Theirs is the Kingdom of Heaven- Reflection for Mass of June 7, 2010

7 Jun

Monday, June 7, 2010
Ferial- Monday of the Tenth Week in Ordinary Time
Readings: 1 Kings 17:1-6; Psalm 121:1-8; Matthew 5:1-12

During my time in Cali, Colombia as a Basilian Associate, I took daily Spanish classes upstairs in the Cultural Centre of our Order’s school there, Instituto Nuestra Señora de la Asunción (INSA). On the way down the stairs after each Spanish lesson, I would note the inscription above the landing: “Bienaventurados los perseguidos… porque de ellos es el reino de Dios.”

That verse is the last of the Beatitudes from the Gospel of Matthew that we hear in today’s Gospel reading: “Blessed are the persecuted… for theirs is the kingdom of heaven.”[1] Matthew’s Sermon on the Mount includes eight Beatitudes, whereas the Lukan parallel, the Sermon on the Plain, contains four Beatitudes and four corresponding woes.[2] Only two of Matthew’s Beatitudes, the first and the last of the eight, follow Jesus’ blessing with the very Matthean expression, “For theirs is the kingdom of heaven.”[3] The kingdom is promised in a special way to the poor in spirit and to those “persecuted for righteousness’ sake.”[4]

In Colombia, poverty and persecution are ever-present realities; the passage written on the tiles above the stairwell of INSA’s Cultural Centre is therefore all the more striking. The Cultural Centre itself is named after Aldemar Rodríguez Carvajal, a twenty-year-old lay catechist from the neighbouring Basilian-run parish who was kidnapped, tortured, and murdered in 1992.[5]

Jesus’ blessings of the persecuted and of the poor, though, are not limited to Cali, to Aldemar Rodríguez Carvajal, to Jesus physical setting in first-century Israel, or to any particular person or place. The call of God through the Beatitudes extends to all of us.

The section of our Basilian Way of Life on our vow of poverty begins with the first Matthean Beatitude: “Blessed are the poor in spirit.”[6] We might ask what it means for us, here in Canada, to be poor, or to live poverty “in spirit.” If we read farther into the Basilian Way of Life, we are given some possible answers. The last paragraph on poverty begins with the declaration: “All that comes from the creative hand of God is good.”[7] Prior to this, the Basilian Way of Life emphasizes solidarity, accountability, and common life such that no person or community is in need.[8]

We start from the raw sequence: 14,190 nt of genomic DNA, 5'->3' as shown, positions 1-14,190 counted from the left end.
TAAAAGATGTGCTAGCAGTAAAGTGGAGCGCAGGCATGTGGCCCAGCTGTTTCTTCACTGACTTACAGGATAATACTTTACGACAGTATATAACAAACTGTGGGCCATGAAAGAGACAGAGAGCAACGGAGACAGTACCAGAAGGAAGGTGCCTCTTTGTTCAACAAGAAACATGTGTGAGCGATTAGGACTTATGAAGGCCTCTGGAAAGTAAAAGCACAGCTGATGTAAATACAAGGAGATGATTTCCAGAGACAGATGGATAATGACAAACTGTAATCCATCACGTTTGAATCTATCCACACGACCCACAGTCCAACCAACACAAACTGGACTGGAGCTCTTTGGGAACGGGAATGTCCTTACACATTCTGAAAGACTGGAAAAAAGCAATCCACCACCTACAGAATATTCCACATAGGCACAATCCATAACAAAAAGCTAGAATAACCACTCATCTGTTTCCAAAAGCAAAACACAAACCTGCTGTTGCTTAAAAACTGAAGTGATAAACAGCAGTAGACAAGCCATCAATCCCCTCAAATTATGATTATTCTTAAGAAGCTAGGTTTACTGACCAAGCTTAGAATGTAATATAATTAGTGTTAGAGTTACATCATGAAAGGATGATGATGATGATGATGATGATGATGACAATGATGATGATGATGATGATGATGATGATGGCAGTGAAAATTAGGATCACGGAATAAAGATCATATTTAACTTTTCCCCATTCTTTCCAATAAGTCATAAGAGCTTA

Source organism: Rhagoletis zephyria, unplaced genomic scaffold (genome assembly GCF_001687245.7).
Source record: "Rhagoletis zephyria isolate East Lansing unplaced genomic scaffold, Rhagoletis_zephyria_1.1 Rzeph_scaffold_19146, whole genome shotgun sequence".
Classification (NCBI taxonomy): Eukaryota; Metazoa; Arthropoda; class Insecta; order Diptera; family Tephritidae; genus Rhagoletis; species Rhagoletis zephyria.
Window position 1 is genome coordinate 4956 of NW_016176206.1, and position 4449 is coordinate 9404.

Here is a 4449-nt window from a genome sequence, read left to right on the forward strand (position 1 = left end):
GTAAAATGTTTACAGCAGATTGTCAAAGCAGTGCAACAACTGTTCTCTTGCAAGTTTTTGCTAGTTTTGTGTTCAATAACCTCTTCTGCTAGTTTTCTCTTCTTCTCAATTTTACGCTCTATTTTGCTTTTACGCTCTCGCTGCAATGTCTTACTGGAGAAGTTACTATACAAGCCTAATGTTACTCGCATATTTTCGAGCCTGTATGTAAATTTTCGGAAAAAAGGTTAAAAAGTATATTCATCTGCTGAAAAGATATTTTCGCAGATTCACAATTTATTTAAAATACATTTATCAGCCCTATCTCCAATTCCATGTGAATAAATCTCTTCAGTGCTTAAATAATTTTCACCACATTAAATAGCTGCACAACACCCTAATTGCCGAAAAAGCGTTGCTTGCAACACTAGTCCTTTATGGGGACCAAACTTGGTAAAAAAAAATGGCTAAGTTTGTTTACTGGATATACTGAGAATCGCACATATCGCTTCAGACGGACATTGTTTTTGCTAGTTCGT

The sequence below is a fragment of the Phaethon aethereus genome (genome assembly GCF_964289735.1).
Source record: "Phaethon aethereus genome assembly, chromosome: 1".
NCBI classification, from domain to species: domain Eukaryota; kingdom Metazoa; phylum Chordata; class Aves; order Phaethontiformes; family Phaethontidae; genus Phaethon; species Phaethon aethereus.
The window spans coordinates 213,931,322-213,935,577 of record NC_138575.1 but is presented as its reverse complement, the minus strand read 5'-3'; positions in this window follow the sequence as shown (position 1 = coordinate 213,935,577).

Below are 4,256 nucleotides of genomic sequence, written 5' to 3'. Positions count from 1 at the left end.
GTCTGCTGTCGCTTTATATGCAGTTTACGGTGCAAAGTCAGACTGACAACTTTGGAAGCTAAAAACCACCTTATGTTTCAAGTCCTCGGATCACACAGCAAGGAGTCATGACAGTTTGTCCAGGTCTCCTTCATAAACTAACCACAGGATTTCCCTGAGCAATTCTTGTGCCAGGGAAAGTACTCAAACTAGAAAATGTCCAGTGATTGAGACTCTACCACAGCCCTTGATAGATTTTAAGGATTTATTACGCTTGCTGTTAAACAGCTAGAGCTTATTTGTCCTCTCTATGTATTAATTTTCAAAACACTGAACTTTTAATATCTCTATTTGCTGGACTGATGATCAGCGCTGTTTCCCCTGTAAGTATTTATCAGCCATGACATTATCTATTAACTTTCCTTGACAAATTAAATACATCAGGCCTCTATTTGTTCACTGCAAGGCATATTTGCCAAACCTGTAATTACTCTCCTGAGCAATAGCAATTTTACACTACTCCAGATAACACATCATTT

Inasmuch as the Beatitudes are blessings from God with everything that is good, they are also mission statements. To understand the Matthean Beatitudes in this way is faithful to the meaning of the Gospel. In fact, in the Jerome Biblical Commentary, John L. McKenzie connects Matthew’s first two Beatitudes, in favour of the poor in spirit and of those who mourn, to Isaiah 61:1-2: “The LORD has anointed me… to bring glad tidings to the lowly… to comfort all who mourn.”[9] While Luke places these same verses on the tongue of Jesus at the beginning of His ministry in Nazareth, Matthew makes a less evident reference to them in his Sermon on the Mount. In Matthew, Jesus is in continuity with the blessings given through the Law of Moses, and in Luke, Jesus is connected to Israel’s prophetic tradition.

In this manner we are to be, like Isaiah, like Matthew and Luke the Evangelists, and like Jesus Himself, prophets of the Beatitudes and stewards of God’s law, word, and creation. Blessed are those entrusted with such a vocation. The kingdom of heaven is for those who live that calling in truth and in love.

WRS


[1] Matthew 5:10

[2] Luke 6:20-26

[3] Matthew 5:3, 10

[4] Matthew 5:10

[5] Luis Fernando Sánchez, “The History of the Basilians in Colombia.” http://www.basilian.org/Meet_the_Basilians/colombia_history_en.php. Accessed 6 June, 2010.

[6] Matthew 5:3, quoted in The Basilian Way of Life, 14.

[7] The Basilian Way of Life, 24.

[8] The Basilian Way of Life, 16, 20-24.

[9] John L. McKenzie, “The Gospel According to Matthew,” in The Jerome Biblical Commentary, edited by Raymond E. Brown, Joseph A. Fitzmyer, and Roland E. Murphy (Englewood Cliffs, NJ: Prentice-Hall, 1968), 2:70.

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